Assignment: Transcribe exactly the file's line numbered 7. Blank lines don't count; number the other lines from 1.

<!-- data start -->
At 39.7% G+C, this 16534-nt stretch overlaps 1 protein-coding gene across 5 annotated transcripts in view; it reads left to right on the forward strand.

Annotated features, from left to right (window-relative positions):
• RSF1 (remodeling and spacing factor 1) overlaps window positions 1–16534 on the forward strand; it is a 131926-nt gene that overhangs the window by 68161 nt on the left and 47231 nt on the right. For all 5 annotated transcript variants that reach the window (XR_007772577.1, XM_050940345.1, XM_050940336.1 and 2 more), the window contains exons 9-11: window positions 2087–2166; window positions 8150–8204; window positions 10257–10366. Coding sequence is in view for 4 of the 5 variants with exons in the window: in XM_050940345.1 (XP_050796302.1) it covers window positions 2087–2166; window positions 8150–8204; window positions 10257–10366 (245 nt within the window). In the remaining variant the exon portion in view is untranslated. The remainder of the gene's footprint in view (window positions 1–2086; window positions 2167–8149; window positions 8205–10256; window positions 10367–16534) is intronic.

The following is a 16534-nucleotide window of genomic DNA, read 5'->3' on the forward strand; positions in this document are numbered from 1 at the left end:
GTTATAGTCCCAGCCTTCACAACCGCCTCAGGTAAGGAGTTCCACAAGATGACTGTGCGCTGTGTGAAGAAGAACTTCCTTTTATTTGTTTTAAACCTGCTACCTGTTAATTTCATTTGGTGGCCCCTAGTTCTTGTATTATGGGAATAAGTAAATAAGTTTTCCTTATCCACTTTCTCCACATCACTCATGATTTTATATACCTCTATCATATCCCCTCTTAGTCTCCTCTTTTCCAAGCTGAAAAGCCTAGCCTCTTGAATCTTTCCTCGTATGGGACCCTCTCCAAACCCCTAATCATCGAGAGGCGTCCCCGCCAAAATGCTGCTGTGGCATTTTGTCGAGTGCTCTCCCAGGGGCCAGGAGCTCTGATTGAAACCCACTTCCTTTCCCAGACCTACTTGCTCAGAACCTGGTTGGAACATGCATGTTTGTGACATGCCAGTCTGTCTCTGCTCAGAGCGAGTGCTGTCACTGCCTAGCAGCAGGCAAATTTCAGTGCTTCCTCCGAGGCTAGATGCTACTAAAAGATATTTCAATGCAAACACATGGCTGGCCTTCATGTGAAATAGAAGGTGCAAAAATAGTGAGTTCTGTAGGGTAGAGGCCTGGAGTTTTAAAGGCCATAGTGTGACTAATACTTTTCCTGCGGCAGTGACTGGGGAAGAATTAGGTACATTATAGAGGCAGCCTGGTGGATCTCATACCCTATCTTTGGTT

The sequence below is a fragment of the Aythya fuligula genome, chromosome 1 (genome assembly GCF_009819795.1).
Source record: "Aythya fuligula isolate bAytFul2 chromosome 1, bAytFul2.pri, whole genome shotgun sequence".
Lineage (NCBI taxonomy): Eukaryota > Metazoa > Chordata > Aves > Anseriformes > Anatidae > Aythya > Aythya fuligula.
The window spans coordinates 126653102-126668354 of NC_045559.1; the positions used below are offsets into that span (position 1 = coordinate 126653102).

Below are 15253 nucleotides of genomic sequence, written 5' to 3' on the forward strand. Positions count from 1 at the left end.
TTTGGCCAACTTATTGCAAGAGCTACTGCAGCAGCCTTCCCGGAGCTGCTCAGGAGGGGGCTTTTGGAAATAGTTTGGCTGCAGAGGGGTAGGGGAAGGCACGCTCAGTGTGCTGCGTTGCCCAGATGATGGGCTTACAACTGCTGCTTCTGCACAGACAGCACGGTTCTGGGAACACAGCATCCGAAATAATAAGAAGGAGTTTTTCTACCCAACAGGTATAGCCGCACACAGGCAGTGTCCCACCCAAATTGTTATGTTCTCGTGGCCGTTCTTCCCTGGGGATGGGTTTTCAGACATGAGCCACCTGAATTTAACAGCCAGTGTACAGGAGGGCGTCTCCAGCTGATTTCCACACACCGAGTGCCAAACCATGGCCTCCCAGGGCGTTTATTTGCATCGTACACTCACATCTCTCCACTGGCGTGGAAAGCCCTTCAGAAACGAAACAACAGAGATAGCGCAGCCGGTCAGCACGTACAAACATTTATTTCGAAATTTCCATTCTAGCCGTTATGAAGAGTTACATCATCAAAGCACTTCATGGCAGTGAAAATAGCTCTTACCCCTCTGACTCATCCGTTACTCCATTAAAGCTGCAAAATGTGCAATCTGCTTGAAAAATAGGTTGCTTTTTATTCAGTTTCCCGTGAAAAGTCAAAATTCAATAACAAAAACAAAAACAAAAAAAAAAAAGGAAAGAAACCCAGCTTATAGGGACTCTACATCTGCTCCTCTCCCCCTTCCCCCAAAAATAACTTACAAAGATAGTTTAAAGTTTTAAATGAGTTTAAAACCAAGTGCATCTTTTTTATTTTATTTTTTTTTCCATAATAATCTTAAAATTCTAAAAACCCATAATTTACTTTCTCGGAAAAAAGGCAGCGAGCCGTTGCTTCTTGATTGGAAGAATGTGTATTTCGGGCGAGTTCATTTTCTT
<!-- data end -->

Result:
Source record: "Aythya fuligula isolate bAytFul2 chromosome 1, bAytFul2.pri, whole genome shotgun sequence".